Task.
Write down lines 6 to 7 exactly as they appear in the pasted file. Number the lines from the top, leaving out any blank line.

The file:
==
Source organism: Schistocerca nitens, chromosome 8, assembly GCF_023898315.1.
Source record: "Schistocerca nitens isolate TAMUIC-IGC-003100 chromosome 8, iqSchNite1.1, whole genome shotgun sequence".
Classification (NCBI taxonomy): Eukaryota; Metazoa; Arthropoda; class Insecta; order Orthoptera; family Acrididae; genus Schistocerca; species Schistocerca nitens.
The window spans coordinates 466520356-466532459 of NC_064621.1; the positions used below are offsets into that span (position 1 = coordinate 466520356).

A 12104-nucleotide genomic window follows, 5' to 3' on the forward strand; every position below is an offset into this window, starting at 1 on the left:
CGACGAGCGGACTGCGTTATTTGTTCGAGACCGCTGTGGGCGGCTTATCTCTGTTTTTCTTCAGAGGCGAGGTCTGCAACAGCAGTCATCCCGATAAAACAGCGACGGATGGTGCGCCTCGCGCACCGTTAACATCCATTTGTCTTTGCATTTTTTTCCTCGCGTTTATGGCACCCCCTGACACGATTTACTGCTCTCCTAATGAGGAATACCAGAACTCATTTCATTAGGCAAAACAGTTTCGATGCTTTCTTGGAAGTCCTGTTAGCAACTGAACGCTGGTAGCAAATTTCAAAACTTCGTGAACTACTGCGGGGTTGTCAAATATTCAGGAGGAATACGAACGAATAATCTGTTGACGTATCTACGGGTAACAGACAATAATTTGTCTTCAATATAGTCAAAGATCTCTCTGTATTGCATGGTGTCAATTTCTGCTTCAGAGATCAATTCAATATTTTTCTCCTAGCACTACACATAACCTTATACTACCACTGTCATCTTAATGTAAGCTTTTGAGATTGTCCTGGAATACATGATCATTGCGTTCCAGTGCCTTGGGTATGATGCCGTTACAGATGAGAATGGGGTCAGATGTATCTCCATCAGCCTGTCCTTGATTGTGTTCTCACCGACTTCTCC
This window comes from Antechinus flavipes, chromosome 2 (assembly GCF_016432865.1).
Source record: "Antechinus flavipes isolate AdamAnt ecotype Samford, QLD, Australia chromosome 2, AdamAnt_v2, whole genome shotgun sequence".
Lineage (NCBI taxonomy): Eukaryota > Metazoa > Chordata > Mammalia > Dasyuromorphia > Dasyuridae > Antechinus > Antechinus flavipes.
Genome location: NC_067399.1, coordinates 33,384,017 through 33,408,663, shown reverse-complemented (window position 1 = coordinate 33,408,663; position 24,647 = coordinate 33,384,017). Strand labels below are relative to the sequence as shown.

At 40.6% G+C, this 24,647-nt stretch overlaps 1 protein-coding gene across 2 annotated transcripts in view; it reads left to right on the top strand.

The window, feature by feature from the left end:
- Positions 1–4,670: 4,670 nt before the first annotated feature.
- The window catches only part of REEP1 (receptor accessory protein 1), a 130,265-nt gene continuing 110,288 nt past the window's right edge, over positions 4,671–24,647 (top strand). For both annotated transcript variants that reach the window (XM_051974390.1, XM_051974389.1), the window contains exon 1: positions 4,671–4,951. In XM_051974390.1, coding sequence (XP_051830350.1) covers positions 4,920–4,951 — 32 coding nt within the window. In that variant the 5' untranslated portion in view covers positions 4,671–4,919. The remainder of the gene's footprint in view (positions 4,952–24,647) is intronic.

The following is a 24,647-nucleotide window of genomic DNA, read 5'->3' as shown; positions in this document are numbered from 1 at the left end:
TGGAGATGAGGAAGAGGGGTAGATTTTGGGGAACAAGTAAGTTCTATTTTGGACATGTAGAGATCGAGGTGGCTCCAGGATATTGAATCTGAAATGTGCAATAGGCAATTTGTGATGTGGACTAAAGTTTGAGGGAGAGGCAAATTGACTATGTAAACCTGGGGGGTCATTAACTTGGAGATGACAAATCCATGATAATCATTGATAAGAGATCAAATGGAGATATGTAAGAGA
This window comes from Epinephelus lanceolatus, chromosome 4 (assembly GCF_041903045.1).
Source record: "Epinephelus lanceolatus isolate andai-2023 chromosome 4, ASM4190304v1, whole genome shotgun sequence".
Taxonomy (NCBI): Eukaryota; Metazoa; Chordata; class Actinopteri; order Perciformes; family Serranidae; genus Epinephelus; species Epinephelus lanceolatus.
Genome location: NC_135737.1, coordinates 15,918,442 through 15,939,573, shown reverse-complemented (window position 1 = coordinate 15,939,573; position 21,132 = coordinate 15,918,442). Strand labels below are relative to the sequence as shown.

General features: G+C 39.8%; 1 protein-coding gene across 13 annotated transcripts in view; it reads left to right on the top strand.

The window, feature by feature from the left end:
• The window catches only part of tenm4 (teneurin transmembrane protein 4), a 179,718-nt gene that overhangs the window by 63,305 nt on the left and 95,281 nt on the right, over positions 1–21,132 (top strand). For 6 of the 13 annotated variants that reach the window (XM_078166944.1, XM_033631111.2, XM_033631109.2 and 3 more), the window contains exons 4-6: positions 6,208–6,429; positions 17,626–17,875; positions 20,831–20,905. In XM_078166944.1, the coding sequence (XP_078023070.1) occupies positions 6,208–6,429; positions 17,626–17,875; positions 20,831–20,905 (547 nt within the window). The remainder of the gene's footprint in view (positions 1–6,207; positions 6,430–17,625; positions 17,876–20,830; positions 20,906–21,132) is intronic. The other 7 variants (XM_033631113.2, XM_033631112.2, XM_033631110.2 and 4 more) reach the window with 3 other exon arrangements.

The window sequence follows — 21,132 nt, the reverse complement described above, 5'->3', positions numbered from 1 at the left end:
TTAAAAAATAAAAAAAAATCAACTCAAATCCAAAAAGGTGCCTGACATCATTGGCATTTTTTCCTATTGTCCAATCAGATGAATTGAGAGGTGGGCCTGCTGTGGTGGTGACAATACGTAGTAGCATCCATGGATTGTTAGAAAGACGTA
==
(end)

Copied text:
CGACGAGCGGACTGCGTTATTTGTTCGAGACCGCTGTGGGCGGCTTATCTCTGTTTTTCTTCAGAGGCGAGGTCTGCAACAGCAGTCATCCCGATAAAACAGCGACGGATGGTGCGCCTCGCGCACCGTTAACATCCATTTGTCTTTGCATTTTTTTCCTCGCGTTTATGGCACCCCCTGACACGATTTACTGCTCTCCTAATGAGGAATACCAGAACTCATTTCATTAGGCAAAACAGTTTCGATGCTTTCTTGGAAGTCCTGTTAGCAACTGAACGCTGGTAGCAAATTTCAAAACTTCGTGAACTACTGCGGGGTTGTCAAATATTCAGGAGGAATACGAACGAATAATCTGTTGACGTATCTACGGGTAACAGACAATAATTTGTCTTCAATATAGTCAAAGATCTCTCTGTATTGCATGGTGTCAATTTCTGCTTCAGAGATCAATTCAATATTTTTCTCCTAGCACTACACATAACCTTATACTACCACTGTCATCTTAATGTAAGCTTTTGAGATTGTCCTGGAATACATGATCATTGCGTTCCAGTGCCTTGGGTATGATGCCGTTACAGATGAGAATGGGGTCAGATGTATCTCCATCAGCCTGTCCTTGATTGTGTTCTCACCGACTTCTCC
This window comes from Antechinus flavipes, chromosome 2 (assembly GCF_016432865.1).